Canada and Mexico will recognize Bourbon Whiskey and Tennessee Whiskey, they are distinctive products of the United States, as part of the T-MEC commitments.
Accordingly, Canada and Mexico will not allow the sale of any product such as Bourbon Whiskey or Tennessee Whiskey, unless it has been manufactured in the United States in accordance with United States laws and regulations governing the manufacture of Whiskey Bourbon and Whiskey Tennessee.
At the same time, Mexico and the United States will recognize Canadian Whiskey as a distinctive product of Canada.
Thus, Mexico and the United States will not allow the sale of any product such as Canadian Whiskey, unless it has been manufactured in Canada in accordance with the laws and regulations of Canada that govern the manufacture of Canadian Whiskey for consumption in Canada.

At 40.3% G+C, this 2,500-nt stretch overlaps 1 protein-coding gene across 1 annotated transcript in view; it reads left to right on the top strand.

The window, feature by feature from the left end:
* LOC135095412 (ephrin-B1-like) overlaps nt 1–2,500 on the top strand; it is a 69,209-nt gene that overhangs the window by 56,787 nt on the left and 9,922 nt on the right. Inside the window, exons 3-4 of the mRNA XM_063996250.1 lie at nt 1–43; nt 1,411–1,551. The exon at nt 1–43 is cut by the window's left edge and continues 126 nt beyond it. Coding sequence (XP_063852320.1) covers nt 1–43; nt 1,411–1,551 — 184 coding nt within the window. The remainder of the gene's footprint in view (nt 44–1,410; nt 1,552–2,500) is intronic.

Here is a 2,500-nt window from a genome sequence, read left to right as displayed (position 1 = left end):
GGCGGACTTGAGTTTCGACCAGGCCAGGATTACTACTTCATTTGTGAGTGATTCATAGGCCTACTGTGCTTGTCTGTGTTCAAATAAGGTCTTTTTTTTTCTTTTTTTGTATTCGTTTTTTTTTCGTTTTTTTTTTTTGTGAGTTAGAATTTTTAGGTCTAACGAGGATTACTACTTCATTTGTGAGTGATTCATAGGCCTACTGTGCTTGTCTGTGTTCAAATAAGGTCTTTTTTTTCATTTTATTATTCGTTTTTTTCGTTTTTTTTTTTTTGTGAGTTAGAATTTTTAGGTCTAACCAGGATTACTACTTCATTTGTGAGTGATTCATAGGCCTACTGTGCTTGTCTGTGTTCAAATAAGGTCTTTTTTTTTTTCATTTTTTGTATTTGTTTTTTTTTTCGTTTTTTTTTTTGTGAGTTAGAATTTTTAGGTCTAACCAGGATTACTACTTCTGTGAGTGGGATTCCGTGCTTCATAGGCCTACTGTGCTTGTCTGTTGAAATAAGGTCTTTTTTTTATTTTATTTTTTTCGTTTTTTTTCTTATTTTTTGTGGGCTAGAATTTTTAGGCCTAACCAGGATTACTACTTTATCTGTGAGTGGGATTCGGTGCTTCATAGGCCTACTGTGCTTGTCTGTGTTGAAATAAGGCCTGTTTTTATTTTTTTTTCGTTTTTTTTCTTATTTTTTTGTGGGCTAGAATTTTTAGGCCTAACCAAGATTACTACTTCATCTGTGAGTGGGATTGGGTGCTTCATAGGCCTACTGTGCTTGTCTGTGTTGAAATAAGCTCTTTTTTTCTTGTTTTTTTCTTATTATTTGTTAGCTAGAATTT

Finally, Canada and the United States will recognize Tequila and Mezcal as distinctive products of Mexico.
Accordingly, Canada and the United States will not allow the sale of any product such as Tequila or Mezcal unless it has been manufactured in Mexico in accordance with the laws and regulations of Mexico that govern the manufacture of Tequila and Mezcal.
Bourbon Whiskey y Tequila
In a side letter accompanying the agreement, the United States and Mexico agreed to protect Rye Whiskey, Charanda, Sotol, and Bacanora.
Canada allows its provinces to control the sale of beer, wine and spirits, a system that in some cases has disrupted market access for US products with barriers such as higher prices for imported products.
The T-MEC requires each country to have the same treatment to distribute liquor, wine, beer and other alcoholic beverages from another country as its own products.